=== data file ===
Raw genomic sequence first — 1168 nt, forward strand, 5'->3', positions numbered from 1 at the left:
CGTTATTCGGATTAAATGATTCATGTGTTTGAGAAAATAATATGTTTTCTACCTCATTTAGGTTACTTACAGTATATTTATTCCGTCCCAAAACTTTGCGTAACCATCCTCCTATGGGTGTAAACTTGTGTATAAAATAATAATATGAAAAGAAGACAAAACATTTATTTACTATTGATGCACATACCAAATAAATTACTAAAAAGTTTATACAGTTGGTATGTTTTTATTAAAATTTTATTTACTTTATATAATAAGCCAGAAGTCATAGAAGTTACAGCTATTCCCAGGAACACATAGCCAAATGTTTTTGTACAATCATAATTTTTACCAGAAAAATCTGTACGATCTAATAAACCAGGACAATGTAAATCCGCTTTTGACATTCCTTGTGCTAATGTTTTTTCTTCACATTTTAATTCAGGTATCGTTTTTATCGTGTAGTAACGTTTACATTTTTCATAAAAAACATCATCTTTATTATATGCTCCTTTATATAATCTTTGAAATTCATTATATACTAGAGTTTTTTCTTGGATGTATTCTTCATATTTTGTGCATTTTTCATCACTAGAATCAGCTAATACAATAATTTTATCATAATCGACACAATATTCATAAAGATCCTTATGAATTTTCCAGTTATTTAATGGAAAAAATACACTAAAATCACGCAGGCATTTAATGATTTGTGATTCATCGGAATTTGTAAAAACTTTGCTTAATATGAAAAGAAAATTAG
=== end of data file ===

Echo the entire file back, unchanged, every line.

Raw genomic sequence first — 1168 nt, forward strand, 5'->3', positions numbered from 1 at the left:
CGTTATTCGGATTAAATGATTCATGTGTTTGAGAAAATAATATGTTTTCTACCTCATTTAGGTTACTTACAGTATATTTATTCCGTCCCAAAACTTTGCGTAACCATCCTCCTATGGGTGTAAACTTGTGTATAAAATAATAATATGAAAAGAAGACAAAACATTTATTTACTATTGATGCACATACCAAATAAATTACTAAAAAGTTTATACAGTTGGTATGTTTTTATTAAAATTTTATTTACTTTATATAATAAGCCAGAAGTCATAGAAGTTACAGCTATTCCCAGGAACACATAGCCAAATGTTTTTGTACAATCATAATTTTTACCAGAAAAATCTGTACGATCTAATAAACCAGGACAATGTAAATCCGCTTTTGACATTCCTTGTGCTAATGTTTTTTCTTCACATTTTAATTCAGGTATCGTTTTTATCGTGTAGTAACGTTTACATTTTTCATAAAAAACATCATCTTTATTATATGCTCCTTTATATAATCTTTGAAATTCATTATATACTAGAGTTTTTTCTTGGATGTATTCTTCATATTTTGTGCATTTTTCATCACTAGAATCAGCTAATACAATAATTTTATCATAATCGACACAATATTCATAAAGATCCTTATGAATTTTCCAGTTATTTAATGGAAAAAATACACTAAAATCACGCAGGCATTTAATGATTTGTGATTCATCGGAATTTGTAAAAACTTTGCTTAATATGAAAAGAAAATTAG